ICO scams function in the same way by tempting investors with a newly created coin. They entice investors with the ‘potential’ of the coin to become the next big thing and that they should hop on before the demand gets too big.
The truth about ICOs however is that less than 1 out of 10 ICOs become successful enough to become tradable. The concept of ICO is to trade your coin for a higher price, but if the value is low for an indefinite amount of time and cannot be traded then there is virtually no profit to be made.
Avoid this type of scam by making sure you know everything there is to know about the company. Decide for yourself if the coin they’re proposing truly possesses the potential they are marketing. If you don’t have enough knowledge about the market to make that decision, then you should probably stay out of ICOs altogether.
Most people know little about cryptocurrency other than it’s currently an industry that has the potential to make millionaires out of investors. With this premise, it’s easy for fraudsters to sweep unknowing people who merely follow wherever the crowd goes into a scheme. These con artists feed off a trader’s greed by making big promises and testimonials of how it works and almost always guaranteeing that it can change people's lives.
Basically, it’s an organized scheme where people invest on dreams and promises laid temptingly before them. At first, these schemers would make it appear as if there is actually a profit by increasing the numbers on the investor’s accounts in the first few times.
The Ponzi scheme focuses on marketing strategies to bring more investors and money. When no new money enters the account and old investors no longer get paid, the scheme collapses.
Eventually the company’s services begin to dwindle, from an unresponsive customer representative to delayed withdrawals and technical issues until finally the company disappears— and along with it, your money.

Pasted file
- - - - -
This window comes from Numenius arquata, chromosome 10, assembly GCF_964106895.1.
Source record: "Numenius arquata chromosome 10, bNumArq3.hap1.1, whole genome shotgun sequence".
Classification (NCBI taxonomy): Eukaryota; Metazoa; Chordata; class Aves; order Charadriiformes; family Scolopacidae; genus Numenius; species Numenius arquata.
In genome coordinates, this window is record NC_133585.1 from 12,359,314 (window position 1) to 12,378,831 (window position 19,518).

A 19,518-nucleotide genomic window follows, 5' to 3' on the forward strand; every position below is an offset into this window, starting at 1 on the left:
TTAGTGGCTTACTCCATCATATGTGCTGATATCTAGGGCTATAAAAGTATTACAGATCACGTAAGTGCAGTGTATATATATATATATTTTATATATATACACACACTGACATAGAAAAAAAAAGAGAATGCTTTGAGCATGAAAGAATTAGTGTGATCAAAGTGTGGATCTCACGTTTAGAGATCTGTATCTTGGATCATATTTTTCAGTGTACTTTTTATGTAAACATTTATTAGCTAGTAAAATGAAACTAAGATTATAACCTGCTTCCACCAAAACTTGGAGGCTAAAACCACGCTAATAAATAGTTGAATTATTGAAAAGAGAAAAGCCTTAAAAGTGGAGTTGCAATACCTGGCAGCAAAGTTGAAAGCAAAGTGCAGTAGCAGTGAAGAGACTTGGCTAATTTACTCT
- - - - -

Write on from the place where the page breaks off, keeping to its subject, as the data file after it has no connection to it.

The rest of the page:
These involve shady emails and giveaways that require you to click a link or provide personal information in order to claim your prize. No one wins anything from just clicking a link and if you’re already on the internet, then this should already be common sense.
Be wary of limited offers or free giveaways posted on social media that give more value than your money’s worth. No one is giving away money, not on the streets and definitely not on the internet. So steer away from those ‘send “x” amount and receive x amount back’ or ‘get rich quick’ trading platforms.
Phishing sites are a cancer in the cryptocurrency world with their subtle and deceiving appearance. This scheme begins with a suspicious email from a scammer posing as a legitimate individual or organization. It can be a government organization or a bank that lures you in with ‘official’ looking documents and statement. The goal of the email is to make you click the link that will lead to a phishing site that has copied a real site. When you fill in the details of your account, the scammers collect personal data from you.
These sites are usually hard to identify because of its minor changes from the real URL or domain. So make sure when making financial transactions online that you are on the real domain by checking the URL. The URL should be secure and starts with a ‘https://’ not ‘http://.’ Also, be wary of Google Ads that clone exchanges but lead to phishing sites.
You can opt to download web extensions to help you spot and avoid these phishing sites.
When it comes to picking an e-wallet to entrust your hard-earned coins, it might be better for you to pick the best-known and proven e-wallet services. By choosing the more famous e-wallets, you’ll likely avoid fake e-wallets and applications.
However, better known e-wallets will attract more imitators. Be wary of fake websites by always making sure you have the right URL. Imitation sites usually trick people with their domain and site appearance so that users log in with their account details.
Fake applications have also slipped into Google Play and App Store to fool investors into logging in with their real account and unknowingly providing confidential data. Take note of the slight changes between the real and fake sites. Check the grammar, spelling, or even just the colour of the site. Simple inconsistencies like these can make a big difference in identifying the real from the fake.
The basic premise of the Pump and Dump scheme is to assemble a group of people to buy a product, service or in this case a cryptocurrency. These people surround it with hype to encourage others to buy or invest and then the founders sell their holdings. The market drops and people lose their investments.
Pump and Dump groups usually use alt coins with a low market. The initiators charge a fee for anyone joining the group. Those who pay more and recruit more to the group get notified sooner of the coin name and the target price.